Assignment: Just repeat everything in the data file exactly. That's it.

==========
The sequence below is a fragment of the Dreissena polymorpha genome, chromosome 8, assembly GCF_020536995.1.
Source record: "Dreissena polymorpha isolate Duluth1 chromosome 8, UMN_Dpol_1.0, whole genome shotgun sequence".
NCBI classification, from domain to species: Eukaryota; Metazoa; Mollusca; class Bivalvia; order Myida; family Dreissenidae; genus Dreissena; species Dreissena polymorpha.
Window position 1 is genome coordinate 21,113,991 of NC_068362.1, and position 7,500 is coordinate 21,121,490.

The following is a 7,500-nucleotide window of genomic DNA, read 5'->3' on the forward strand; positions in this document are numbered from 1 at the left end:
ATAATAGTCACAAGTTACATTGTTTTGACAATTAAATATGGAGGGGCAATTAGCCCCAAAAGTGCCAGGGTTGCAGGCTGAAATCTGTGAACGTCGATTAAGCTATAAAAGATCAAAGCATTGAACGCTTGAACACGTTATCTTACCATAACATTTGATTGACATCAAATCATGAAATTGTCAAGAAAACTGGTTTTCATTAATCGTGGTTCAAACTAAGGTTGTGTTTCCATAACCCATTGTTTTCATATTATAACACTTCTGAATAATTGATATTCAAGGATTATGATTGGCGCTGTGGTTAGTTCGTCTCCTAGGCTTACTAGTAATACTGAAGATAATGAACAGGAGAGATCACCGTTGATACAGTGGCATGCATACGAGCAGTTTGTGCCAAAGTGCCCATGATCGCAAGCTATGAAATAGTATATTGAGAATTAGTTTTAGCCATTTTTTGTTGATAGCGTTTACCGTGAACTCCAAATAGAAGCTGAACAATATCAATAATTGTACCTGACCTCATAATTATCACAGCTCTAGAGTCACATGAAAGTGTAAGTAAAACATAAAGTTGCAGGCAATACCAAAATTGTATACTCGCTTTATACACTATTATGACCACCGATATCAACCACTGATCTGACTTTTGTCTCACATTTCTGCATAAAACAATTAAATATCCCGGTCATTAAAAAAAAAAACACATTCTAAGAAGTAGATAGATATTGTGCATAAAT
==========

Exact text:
The sequence below is a fragment of the Dreissena polymorpha genome, chromosome 8, assembly GCF_020536995.1.
Source record: "Dreissena polymorpha isolate Duluth1 chromosome 8, UMN_Dpol_1.0, whole genome shotgun sequence".
NCBI classification, from domain to species: Eukaryota; Metazoa; Mollusca; class Bivalvia; order Myida; family Dreissenidae; genus Dreissena; species Dreissena polymorpha.
Window position 1 is genome coordinate 21,113,991 of NC_068362.1, and position 7,500 is coordinate 21,121,490.

The following is a 7,500-nucleotide window of genomic DNA, read 5'->3' on the forward strand; positions in this document are numbered from 1 at the left end:
ATAATAGTCACAAGTTACATTGTTTTGACAATTAAATATGGAGGGGCAATTAGCCCCAAAAGTGCCAGGGTTGCAGGCTGAAATCTGTGAACGTCGATTAAGCTATAAAAGATCAAAGCATTGAACGCTTGAACACGTTATCTTACCATAACATTTGATTGACATCAAATCATGAAATTGTCAAGAAAACTGGTTTTCATTAATCGTGGTTCAAACTAAGGTTGTGTTTCCATAACCCATTGTTTTCATATTATAACACTTCTGAATAATTGATATTCAAGGATTATGATTGGCGCTGTGGTTAGTTCGTCTCCTAGGCTTACTAGTAATACTGAAGATAATGAACAGGAGAGATCACCGTTGATACAGTGGCATGCATACGAGCAGTTTGTGCCAAAGTGCCCATGATCGCAAGCTATGAAATAGTATATTGAGAATTAGTTTTAGCCATTTTTTGTTGATAGCGTTTACCGTGAACTCCAAATAGAAGCTGAACAATATCAATAATTGTACCTGACCTCATAATTATCACAGCTCTAGAGTCACATGAAAGTGTAAGTAAAACATAAAGTTGCAGGCAATACCAAAATTGTATACTCGCTTTATACACTATTATGACCACCGATATCAACCACTGATCTGACTTTTGTCTCACATTTCTGCATAAAACAATTAAATATCCCGGTCATTAAAAAAAAAAACACATTCTAAGAAGTAGATAGATATTGTGCATAAAT